Puzzles emerge at the dawn of history, revealing something intrinsic about human thinking. As such, they have allowed us to play with reality in clever and ingenious forms, from riddles to mathematical games such as Archimedes’ loculus. Significantly, puzzles have often been the source of new ideas in mathematics, leading to the establishment of new fields and branches. Given their exploratory nature, it is not surprising to find that puzzles were at the core of mathematics education in antiquity. An early math textbook, called the Ahmes Papyrus (1650 BCE), is a case-in-point. It contains challenging puzzles that were apparently intended for the education of Egyptian youth. Similar texts exist across the ancient world. Clearly, puzzles were perceived as intrinsic to mathematics and how it is learned. Today, it is rare to find entire courses and curricula that revolve around puzzles in a similar way. Typically, puzzles are used as ancillary devices in the production of learning materials and in curricula, not as the core of math pedagogy. This book argues that putting puzzles at the center of math curricula, as was the case in antiquity, will enhance learning outcomes in all types of students. The book describes the classic math puzzles, deconstructing their psychological features, so that their pedagogical value can be examined concretely.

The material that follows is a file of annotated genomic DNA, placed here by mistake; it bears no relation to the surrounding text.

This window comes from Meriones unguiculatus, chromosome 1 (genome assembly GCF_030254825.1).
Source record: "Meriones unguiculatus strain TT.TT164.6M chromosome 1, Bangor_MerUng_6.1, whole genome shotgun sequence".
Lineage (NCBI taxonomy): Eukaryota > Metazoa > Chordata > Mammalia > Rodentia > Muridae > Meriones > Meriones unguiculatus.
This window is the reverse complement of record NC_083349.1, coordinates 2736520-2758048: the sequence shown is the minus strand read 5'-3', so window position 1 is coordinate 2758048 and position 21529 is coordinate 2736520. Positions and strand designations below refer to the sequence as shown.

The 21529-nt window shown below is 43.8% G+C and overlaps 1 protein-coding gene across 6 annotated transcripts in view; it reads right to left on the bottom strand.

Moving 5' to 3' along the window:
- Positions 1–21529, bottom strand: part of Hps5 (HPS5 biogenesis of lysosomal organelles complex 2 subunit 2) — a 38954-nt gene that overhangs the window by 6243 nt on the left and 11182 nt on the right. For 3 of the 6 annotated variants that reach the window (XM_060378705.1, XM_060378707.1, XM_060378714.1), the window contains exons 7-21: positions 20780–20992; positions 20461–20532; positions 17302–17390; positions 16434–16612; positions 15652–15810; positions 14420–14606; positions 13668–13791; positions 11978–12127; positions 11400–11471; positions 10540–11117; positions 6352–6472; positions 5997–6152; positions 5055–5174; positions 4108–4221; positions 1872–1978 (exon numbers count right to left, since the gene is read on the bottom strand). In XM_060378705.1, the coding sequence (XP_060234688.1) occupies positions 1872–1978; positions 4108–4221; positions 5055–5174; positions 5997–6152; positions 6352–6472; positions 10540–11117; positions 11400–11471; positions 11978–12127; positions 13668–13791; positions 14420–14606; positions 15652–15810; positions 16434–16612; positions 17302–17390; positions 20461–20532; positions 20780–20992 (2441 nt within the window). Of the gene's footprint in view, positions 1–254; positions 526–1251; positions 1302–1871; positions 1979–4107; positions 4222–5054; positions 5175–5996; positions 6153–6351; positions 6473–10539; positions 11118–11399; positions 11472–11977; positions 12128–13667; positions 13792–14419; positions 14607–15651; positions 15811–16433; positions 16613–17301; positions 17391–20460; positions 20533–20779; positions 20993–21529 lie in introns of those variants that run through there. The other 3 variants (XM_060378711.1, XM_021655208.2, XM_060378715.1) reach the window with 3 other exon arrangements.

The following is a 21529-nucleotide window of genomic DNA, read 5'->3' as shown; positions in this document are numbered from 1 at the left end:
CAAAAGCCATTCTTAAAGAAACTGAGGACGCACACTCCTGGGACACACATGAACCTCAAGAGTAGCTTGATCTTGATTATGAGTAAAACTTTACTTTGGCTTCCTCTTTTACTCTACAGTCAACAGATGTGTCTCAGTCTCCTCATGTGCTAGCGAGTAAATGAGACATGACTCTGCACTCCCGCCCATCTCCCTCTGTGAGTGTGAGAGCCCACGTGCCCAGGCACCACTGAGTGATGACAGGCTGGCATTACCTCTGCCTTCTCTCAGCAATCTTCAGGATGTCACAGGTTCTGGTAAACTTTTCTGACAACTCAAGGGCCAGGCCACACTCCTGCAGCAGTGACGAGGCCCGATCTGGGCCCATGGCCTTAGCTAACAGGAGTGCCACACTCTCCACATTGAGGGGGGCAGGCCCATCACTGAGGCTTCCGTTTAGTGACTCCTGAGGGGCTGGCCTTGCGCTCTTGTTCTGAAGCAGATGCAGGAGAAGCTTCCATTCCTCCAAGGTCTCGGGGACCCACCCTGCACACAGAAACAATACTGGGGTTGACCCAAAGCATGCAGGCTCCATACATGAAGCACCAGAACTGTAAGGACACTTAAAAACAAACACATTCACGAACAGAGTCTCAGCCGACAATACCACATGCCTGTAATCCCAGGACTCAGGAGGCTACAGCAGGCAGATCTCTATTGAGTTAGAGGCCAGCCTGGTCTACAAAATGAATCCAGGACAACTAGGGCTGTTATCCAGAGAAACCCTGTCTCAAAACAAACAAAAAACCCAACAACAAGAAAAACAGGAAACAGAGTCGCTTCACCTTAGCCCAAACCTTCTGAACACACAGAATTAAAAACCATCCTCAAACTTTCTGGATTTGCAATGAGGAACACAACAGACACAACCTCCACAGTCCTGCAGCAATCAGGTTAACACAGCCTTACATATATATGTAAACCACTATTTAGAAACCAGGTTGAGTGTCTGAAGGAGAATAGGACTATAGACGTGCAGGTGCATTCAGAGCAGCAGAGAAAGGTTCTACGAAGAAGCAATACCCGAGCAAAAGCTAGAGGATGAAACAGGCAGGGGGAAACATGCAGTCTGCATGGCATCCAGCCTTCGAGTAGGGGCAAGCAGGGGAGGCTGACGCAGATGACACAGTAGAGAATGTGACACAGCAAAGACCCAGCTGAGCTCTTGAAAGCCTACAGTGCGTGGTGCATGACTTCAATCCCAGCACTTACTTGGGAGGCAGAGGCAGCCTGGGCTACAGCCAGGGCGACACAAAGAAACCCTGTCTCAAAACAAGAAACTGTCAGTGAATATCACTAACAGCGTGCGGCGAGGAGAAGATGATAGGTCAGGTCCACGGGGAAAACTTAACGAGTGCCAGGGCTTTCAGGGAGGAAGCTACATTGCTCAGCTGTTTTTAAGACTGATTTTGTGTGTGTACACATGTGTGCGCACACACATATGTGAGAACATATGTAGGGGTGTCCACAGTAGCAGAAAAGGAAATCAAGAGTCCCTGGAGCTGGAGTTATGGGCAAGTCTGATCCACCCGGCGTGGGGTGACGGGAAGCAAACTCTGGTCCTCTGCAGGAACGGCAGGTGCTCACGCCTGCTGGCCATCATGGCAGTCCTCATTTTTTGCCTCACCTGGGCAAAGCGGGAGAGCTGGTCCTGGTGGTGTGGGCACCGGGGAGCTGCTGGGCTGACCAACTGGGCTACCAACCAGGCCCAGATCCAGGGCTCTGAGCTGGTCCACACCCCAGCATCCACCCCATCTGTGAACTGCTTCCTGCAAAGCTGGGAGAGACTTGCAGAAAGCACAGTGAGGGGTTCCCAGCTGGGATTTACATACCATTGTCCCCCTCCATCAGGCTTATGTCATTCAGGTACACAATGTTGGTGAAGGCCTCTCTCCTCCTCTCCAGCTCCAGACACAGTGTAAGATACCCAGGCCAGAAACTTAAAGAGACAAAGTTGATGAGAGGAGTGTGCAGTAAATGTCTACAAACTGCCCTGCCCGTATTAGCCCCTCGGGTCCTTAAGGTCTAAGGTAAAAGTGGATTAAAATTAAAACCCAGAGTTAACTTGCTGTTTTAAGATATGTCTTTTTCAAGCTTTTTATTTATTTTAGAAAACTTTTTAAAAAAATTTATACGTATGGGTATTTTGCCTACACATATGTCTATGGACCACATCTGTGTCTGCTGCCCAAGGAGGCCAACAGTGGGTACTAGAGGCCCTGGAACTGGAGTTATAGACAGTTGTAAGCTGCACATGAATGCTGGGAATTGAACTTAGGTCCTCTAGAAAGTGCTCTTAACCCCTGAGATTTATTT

ISBN 9783862888276 (Hardbound). Interdisciplinary Studies on the Nature in Mathematics 04. 216pp. 2017.